Annoyed by myself I get up from my seat and look at the terrarium once more until the food is done.

By the time I return with the food Tungsten is already lying on the couch half asleep.
“Nice!” He perks up as if by magic and makes room for me on the couch.
I sit down next to him. Opening the bag there’s that same herbal smell I got from the restaurant. There are two bowls inside wrapped in checkered tea towels. They’re warm to the touch.
I hand one over, then open the other to find a sweet, herbal-smelling sauce with lots of chunks in it.
I take it these are vegetables?
But some of them are squishy…
Tungsten hands me a fork, then starts attacking the food with his own.
I try a bite, it’s nice, warm but fresh.
I could get used to this.
Although there’s still a thing I wonder about. “So…the people who run the restaurant all have rabbit heads.”
“Do they now? I never noticed.” Tungsten responds sarcastically.
I sigh “You know what I mean, why do they have rabbit heads?”
“You mean to tell me for all your private tutors and alchemy lessons you never heard of Boron?”
“Right, you might wanna finish your food first. Then I’ll tell you the story if you really wanna know.”

“What do I do with the bowls?” I ask as I bring the dishes to the tap.
“You bring them back next time. Just put some water in them to soak. You don’t eat takeout?”
“At home, we had our own cook, in the den we didn’t have money for needless frivolities.”
Tungsten huffs “Mercury wasn’t as poor as she pretended to be. It’s just that it’s easier to keep things for yourself when others believe you don’t have anything to share.”
“Yeah, alchemists are assholes, oh speaking off, you wanted to know about Boron?”
“So it’s been…somewhere between a hundred and two hundred years ago. An alchemist by the name of Boron got arrested for modding. Now I’ve told you modding can be used for good right?”
“Well, this guy is one of the reasons I don’t expect modding to be legal any time soon. The guy did something truly atrocious. He had this weird obsession with nature and nurture and ‘the natural order of things’. So when they searched his house and found ten previously missing people in the loft, seven of them were modded to hell and back in the shape of humanoid-looking rabbits, the other three were modded up into wolves. They were locked up, no chamberpot, no running water and only a single window to let in the sun’s light.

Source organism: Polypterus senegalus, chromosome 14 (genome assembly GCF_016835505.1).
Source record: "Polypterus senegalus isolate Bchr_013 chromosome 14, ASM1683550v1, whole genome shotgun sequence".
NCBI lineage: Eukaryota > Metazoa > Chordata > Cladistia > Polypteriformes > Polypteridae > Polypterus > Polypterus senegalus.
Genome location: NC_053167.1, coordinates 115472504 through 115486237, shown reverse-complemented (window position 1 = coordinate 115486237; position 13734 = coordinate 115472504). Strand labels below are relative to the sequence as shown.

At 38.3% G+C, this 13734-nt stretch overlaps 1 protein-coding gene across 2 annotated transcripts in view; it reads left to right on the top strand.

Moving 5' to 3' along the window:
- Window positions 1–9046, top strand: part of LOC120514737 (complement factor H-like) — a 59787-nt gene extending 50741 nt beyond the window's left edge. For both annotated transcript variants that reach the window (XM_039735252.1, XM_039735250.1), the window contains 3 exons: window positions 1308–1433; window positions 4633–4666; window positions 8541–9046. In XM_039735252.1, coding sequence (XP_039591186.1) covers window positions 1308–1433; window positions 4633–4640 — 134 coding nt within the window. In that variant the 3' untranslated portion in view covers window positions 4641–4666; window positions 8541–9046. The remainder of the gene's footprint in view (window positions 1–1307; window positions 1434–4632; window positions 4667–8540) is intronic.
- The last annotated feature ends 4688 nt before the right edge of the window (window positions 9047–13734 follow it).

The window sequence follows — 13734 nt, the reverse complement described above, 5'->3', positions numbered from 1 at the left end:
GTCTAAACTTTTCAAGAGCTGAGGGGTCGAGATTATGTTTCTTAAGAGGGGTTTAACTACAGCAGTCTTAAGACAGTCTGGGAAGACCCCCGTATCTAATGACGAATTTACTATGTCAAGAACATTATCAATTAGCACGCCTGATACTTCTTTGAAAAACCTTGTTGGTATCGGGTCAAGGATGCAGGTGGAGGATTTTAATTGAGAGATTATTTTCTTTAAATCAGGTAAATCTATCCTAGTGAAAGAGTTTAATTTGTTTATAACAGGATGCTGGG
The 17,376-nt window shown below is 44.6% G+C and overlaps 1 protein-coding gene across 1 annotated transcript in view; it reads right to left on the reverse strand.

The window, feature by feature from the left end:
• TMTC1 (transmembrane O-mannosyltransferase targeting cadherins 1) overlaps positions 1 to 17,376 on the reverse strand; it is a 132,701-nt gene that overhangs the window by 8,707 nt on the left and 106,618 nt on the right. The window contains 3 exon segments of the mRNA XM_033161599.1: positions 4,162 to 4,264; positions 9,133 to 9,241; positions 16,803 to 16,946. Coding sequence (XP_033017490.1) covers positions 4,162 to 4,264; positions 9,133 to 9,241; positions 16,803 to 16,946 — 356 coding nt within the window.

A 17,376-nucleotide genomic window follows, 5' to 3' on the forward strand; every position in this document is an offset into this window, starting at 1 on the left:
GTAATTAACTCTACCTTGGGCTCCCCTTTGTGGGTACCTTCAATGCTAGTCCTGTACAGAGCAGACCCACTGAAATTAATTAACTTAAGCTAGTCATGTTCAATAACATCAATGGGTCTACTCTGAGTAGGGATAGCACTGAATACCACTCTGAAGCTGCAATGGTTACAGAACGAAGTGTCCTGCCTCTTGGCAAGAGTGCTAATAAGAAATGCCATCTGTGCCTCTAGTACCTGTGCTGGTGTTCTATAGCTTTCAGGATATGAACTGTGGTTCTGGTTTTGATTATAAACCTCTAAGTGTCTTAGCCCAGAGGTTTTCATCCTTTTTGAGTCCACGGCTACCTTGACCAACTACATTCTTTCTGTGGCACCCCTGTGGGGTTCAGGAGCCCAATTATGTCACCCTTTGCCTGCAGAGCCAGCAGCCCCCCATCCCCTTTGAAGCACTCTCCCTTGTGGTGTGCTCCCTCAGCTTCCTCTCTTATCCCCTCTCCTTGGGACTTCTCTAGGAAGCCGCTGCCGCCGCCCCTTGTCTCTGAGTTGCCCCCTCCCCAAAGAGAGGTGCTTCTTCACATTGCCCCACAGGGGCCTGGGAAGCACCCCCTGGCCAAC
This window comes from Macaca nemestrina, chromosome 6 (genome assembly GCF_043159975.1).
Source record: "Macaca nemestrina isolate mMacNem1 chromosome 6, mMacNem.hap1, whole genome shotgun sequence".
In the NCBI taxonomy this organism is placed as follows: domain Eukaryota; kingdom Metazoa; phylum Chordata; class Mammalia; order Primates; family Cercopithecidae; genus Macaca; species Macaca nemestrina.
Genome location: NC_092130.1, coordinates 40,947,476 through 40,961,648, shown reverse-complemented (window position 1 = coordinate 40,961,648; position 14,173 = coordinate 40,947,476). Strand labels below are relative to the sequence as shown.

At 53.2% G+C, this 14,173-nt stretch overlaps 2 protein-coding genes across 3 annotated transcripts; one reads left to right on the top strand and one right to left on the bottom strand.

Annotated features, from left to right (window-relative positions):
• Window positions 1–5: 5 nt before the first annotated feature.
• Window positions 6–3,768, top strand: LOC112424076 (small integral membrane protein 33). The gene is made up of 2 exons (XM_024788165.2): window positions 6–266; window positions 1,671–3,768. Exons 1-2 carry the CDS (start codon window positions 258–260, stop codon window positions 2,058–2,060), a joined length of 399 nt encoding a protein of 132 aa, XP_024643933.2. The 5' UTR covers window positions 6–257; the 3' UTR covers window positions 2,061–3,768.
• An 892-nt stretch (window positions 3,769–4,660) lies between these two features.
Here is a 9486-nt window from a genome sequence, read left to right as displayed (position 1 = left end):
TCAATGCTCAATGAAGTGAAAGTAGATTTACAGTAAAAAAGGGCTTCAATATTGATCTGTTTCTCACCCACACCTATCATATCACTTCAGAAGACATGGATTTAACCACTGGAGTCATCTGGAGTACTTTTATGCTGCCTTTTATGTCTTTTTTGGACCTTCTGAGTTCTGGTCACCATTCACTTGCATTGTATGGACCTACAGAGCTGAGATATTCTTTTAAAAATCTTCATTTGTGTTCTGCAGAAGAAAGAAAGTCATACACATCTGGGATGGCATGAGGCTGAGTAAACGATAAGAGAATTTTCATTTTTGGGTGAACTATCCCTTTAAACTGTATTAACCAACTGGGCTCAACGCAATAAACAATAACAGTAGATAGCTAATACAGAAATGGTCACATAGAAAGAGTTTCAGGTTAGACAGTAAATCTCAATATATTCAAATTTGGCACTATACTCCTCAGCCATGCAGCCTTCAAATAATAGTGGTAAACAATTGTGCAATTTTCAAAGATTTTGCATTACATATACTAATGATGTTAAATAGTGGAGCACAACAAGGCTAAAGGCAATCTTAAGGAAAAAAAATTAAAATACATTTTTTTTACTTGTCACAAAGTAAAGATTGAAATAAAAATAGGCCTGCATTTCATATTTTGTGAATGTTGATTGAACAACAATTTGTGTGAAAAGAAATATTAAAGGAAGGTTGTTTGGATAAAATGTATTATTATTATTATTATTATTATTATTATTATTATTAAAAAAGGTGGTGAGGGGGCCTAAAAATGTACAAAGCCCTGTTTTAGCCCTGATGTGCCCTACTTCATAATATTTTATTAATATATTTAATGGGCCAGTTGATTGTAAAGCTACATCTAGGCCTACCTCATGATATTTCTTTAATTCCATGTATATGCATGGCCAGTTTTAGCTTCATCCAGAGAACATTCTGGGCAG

There they were, starving for who knows how long because the only thing they were given was lettuce and carrots. The madman wanted to know if the ‘animal nature’ would take over and the ‘wolves’ would start killing the ‘rabbits’ but well…no they just shared the vegetables and tried to escape instead.
It was a drawing that one of them threw into the street that convinced people to alert the bobbies.
When they were rescued the public was sympathetic, pictures in the paper of them, rail thin and sickly, had convinced the public they were victims, not a threat. They were given shelter, food and opportunities to start over and reintegrate into society at large.
And the public was respectful and polite to them despite their unfortunate deformity.
But then as things often do, it all turned sour when the first baby was born. A rabbit lady bore a child with a regular bloke and to the shock and horror of everyone involved the baby had large rabbit ears and fur-covered skin.
Whatever Boron did to these people wasn’t just superficial, he changed their genetics, the building block of life. And the mutation was aggressive. Three out of four babies born from these wolf and rabbit kin are born with these traits.
No one expected this. Most people thought these odd-looking people deserved to be respected of course but then when they died that’d be the end of it.
And now they can multiply.
Of course, the first solution the normal people posed was ‘just don’t have kids’ but imagine being told that you’re okay to exist as long as you don’t make ‘more of you’ and end the line here.